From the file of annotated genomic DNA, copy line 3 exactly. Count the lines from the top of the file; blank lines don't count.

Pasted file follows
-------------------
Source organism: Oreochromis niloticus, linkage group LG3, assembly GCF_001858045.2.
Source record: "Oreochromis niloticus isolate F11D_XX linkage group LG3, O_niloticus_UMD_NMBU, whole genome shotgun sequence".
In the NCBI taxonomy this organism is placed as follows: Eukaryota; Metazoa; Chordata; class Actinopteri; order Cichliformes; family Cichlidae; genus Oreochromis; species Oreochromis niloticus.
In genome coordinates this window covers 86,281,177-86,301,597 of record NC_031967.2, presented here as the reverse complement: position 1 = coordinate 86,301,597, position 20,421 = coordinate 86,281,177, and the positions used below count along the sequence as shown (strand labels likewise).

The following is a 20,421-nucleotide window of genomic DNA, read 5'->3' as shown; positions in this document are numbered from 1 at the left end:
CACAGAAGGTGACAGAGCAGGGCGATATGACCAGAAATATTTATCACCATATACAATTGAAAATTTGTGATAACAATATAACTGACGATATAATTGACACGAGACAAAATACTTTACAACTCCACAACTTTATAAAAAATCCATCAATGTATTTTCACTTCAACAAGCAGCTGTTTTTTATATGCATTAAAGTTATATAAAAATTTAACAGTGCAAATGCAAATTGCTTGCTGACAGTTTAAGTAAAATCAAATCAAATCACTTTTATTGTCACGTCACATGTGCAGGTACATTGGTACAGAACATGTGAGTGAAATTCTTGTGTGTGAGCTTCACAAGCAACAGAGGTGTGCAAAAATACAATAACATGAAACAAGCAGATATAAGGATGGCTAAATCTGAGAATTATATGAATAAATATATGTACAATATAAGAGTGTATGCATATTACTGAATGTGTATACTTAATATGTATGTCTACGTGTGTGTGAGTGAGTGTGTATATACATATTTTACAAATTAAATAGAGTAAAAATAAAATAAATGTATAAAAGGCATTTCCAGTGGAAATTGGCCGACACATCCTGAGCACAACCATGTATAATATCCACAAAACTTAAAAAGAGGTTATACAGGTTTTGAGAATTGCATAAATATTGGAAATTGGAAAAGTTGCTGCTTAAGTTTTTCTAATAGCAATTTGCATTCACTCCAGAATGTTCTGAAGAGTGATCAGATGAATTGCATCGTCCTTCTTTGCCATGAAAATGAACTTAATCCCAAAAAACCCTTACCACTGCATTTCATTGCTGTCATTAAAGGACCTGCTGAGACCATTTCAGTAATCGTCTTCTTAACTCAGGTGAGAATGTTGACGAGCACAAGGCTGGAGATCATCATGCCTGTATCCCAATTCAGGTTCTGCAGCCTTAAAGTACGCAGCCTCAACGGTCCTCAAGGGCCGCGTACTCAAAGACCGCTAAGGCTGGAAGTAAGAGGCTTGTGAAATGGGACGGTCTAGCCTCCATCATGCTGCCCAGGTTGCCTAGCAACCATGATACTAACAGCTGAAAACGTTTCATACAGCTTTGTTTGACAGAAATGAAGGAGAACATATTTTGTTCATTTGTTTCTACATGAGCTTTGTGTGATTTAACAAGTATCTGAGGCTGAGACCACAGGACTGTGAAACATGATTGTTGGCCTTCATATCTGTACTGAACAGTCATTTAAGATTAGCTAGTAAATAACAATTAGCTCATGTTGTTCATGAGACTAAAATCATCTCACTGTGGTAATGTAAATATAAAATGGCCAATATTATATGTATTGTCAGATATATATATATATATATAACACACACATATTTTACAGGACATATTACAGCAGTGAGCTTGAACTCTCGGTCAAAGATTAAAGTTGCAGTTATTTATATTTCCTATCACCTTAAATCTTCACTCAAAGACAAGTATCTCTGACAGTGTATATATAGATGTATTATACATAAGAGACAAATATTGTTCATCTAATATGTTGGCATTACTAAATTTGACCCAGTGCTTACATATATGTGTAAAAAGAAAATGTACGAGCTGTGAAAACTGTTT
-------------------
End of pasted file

In the NCBI taxonomy this organism is placed as follows: Eukaryota; Metazoa; Chordata; class Actinopteri; order Cichliformes; family Cichlidae; genus Oreochromis; species Oreochromis niloticus.